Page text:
Google clashes with Microsoft over Windows flaw disclosure

Microsoft argues that Google isn't cooperating on vulnerability disclosure

Google and Microsoft are butting heads over the disclosure of vulnerabilities. On Monday, Google revealed a critical flaw in Windows after it gave Microsoft a ten-day window to warn the public about it.

Google posted about the zero-day vulnerability on its security blog, saying Microsoft had yet to publish a fix or issue an advisory about the software flaw.

"This vulnerability is particularly serious because we know it is being actively exploited," Google said. It lets hackers exploit a bug in the Windows kernel, via a win32k.sys system call, to bypass the security sandbox.

The search giant originally told Microsoft about the problem 10 days ago, on Oct. 21. It waited to say anything about it publicly so Microsoft could fix the problem first. But Google has a strict policy of giving vendors only seven days to either publish a patch or issue a warning about a flaw.

"Seven days is an aggressive timeline and may be too short for some vendors to update their products," Google said in a blog post in 2013. "But it should be enough time to publish advice about possible mitigations."

Microsoft slammed Google's move. “We believe in coordinated vulnerability disclosure, and today’s disclosure by Google could put customers at potential risk," the company said in an email on Monday.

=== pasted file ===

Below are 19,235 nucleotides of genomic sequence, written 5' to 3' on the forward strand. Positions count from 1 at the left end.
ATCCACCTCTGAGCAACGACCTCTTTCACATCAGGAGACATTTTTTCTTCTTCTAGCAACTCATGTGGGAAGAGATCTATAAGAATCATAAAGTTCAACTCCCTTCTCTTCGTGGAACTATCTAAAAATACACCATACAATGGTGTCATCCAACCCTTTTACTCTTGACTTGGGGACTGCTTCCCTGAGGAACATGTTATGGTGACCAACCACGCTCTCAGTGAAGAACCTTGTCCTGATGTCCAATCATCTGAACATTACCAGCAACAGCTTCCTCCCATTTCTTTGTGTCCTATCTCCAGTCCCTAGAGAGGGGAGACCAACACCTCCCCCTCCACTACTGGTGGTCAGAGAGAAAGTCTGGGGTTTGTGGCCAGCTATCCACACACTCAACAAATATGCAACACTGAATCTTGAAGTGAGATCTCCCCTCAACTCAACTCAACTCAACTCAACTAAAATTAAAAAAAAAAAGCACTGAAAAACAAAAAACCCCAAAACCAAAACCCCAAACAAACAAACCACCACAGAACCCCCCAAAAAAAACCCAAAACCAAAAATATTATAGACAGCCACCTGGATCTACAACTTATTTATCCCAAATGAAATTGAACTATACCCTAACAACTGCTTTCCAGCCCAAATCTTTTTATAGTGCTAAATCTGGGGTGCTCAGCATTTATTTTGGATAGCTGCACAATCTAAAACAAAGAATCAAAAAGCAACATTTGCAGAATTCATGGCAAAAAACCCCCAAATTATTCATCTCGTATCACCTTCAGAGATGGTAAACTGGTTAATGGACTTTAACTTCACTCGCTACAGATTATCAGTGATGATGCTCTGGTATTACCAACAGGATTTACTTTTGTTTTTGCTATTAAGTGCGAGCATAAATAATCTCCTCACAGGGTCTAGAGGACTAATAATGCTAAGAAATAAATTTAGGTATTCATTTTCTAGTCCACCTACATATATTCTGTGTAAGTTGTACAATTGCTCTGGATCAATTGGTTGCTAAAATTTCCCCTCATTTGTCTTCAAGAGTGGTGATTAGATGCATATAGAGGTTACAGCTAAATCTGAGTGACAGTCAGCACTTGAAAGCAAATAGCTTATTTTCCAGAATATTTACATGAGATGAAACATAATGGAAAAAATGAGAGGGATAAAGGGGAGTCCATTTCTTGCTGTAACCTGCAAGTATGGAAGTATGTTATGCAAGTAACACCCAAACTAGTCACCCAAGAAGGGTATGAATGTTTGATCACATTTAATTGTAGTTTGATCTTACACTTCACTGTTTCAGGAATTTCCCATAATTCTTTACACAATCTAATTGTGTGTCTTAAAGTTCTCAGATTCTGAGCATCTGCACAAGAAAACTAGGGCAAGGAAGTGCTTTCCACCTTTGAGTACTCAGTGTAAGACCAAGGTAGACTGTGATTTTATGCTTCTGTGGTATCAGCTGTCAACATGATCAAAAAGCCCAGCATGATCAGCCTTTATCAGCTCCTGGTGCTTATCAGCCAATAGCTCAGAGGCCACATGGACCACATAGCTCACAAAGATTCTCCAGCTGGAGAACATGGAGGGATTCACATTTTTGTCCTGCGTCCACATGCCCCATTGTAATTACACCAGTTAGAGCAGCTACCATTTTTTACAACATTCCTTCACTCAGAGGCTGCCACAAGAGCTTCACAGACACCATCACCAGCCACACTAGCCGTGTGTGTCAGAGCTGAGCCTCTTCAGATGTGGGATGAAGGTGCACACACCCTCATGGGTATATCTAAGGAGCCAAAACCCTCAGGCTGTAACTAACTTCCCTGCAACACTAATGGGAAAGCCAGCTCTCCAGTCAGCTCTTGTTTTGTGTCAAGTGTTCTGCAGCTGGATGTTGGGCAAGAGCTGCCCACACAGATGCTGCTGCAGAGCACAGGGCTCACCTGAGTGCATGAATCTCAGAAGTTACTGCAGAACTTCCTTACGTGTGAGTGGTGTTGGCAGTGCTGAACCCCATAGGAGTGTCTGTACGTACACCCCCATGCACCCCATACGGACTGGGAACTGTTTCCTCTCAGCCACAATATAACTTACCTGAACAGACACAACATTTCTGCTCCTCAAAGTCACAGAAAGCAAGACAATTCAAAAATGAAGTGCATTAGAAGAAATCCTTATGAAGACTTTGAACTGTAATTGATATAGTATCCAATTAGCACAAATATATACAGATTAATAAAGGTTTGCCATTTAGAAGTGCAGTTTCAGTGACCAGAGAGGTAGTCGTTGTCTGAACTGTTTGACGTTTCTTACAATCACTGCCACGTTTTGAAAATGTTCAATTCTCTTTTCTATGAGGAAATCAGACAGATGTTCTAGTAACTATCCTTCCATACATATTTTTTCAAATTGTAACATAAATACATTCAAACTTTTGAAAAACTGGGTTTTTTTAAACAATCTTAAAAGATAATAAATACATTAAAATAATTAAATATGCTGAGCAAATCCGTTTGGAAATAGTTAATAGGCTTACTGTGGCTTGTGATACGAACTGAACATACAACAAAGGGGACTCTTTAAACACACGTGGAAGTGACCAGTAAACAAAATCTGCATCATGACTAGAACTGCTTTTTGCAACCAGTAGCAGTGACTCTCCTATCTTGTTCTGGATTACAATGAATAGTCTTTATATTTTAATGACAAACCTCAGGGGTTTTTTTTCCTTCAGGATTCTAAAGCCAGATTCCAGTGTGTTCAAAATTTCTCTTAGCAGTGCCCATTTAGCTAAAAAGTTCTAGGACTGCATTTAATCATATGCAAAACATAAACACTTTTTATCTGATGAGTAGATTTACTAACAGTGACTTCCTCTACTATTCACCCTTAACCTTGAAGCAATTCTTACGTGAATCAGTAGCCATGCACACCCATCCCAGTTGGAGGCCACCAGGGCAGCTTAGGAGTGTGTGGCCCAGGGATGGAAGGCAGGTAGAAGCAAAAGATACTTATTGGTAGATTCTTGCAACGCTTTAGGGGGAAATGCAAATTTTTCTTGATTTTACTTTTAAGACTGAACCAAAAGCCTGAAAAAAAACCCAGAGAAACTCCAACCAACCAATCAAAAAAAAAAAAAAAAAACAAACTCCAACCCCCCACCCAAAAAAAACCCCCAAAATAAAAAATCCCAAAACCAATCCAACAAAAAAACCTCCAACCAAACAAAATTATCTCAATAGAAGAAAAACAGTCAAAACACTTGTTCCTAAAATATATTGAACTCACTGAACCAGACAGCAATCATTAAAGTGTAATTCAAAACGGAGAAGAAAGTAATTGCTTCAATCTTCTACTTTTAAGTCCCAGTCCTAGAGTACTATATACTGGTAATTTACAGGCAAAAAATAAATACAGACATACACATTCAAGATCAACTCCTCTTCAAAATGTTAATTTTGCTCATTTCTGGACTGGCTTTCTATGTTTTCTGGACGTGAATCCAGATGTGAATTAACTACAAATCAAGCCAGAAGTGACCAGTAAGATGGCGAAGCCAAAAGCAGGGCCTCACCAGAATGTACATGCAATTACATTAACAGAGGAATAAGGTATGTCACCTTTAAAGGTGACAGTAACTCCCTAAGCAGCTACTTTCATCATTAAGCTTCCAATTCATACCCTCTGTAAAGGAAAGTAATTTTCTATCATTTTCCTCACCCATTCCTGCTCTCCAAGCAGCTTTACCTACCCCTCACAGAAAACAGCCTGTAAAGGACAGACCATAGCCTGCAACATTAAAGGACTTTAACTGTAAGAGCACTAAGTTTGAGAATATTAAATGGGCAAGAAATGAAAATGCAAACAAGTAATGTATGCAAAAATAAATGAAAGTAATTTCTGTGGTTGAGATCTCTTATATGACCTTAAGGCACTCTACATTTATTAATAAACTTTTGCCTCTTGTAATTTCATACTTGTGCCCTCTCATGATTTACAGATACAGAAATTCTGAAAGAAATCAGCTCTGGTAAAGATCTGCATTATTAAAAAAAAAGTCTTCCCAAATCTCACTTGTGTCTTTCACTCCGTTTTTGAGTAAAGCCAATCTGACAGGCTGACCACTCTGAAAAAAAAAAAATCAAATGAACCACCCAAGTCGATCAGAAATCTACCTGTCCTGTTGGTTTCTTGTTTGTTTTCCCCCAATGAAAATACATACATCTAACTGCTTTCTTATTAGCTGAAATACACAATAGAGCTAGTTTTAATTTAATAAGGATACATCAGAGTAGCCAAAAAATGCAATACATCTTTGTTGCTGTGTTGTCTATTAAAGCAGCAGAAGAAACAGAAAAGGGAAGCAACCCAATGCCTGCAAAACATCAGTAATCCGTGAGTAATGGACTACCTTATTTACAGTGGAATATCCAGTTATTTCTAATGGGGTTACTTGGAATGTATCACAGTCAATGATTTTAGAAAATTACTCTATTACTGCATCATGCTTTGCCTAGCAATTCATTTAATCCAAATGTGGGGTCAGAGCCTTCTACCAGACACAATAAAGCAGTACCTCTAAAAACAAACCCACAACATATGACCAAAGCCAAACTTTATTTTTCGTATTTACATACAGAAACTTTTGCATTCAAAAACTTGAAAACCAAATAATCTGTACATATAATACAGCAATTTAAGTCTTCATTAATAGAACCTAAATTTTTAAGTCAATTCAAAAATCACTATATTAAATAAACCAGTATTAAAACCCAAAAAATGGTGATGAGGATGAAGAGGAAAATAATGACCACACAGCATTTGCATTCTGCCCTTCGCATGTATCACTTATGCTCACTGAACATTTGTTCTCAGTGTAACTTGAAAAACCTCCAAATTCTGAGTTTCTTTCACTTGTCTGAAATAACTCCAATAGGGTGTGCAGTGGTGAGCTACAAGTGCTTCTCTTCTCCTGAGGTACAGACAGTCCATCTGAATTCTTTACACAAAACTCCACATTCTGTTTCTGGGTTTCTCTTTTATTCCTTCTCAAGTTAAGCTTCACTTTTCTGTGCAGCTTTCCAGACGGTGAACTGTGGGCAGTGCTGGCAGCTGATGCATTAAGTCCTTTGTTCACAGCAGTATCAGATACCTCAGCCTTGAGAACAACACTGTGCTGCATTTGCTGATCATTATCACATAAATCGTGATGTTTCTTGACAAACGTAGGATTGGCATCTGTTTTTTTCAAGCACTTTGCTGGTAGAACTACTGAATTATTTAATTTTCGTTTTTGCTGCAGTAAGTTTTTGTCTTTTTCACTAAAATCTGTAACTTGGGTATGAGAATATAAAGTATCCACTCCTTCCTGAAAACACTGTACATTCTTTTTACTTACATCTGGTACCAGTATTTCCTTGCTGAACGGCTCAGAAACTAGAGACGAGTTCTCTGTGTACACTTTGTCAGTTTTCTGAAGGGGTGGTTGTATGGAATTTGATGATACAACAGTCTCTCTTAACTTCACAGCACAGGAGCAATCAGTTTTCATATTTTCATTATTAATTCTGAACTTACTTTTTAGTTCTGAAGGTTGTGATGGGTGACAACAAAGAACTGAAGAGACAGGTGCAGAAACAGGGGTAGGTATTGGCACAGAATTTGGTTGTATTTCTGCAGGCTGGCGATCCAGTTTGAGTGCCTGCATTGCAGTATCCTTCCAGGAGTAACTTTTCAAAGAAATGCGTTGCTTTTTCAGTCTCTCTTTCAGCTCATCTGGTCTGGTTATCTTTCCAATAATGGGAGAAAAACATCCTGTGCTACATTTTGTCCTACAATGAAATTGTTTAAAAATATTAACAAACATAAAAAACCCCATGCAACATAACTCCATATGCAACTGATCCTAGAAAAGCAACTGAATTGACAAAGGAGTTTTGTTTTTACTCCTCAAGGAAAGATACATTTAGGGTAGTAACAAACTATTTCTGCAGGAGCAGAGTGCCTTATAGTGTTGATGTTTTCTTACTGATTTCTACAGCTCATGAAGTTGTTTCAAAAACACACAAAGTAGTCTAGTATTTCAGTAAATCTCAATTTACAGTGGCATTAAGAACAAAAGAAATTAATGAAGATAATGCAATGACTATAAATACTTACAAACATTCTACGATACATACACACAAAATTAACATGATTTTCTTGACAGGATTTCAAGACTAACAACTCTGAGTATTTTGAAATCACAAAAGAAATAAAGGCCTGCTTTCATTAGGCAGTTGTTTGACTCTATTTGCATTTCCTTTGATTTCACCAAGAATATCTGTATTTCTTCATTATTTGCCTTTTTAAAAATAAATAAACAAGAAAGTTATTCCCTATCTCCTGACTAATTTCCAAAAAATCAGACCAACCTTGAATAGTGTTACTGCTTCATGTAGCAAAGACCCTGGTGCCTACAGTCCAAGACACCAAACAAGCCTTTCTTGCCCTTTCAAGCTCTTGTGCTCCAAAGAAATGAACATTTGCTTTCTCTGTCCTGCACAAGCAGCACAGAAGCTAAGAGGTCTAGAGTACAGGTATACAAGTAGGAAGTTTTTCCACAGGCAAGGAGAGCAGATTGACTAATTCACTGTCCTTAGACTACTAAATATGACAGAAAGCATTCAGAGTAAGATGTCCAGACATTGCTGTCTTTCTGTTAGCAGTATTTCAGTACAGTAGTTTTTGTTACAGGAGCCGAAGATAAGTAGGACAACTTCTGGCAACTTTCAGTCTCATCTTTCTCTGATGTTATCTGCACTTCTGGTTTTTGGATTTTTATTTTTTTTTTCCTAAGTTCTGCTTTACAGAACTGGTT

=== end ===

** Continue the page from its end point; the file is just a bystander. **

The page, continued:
It's not the first time the two companies have disagreed over disclosing a vulnerability. In 2015, Google disclosed publicly unknown holes in Windows before Microsoft had a chance to issue patches. This prompted Microsoft to complain.

"Although following through keeps to Google’s announced timeline for disclosure, the decision feels less like principles and more like a 'gotcha', with customers the ones who may suffer as a result," the company said at the time.

Brian Martin, director of vulnerability intelligence at Risk Based Security, said it would be impossible for Microsoft to come up with a patch in seven days. Fixing a Windows vulnerability can mean addressing problems in several different platforms of the OS and ensuring that the resulting patch doesn't disrupt any of the existing programming, he said.

"It's just too complex to do that in a matter of days," Martin said. However, Google had some justification in warning the public, given that hackers were already exploiting the vulnerability, he said.

"It goes back to an age-old debate of how much time you should give," he said. "In this case, because the vulnerability was being exploited in the wild, it forces Microsoft to up their schedule."

Google said that on Windows 10, its Chrome browser will prevent the problem from occurring. Using its own sandbox, the browser can block win32k.sys system calls.

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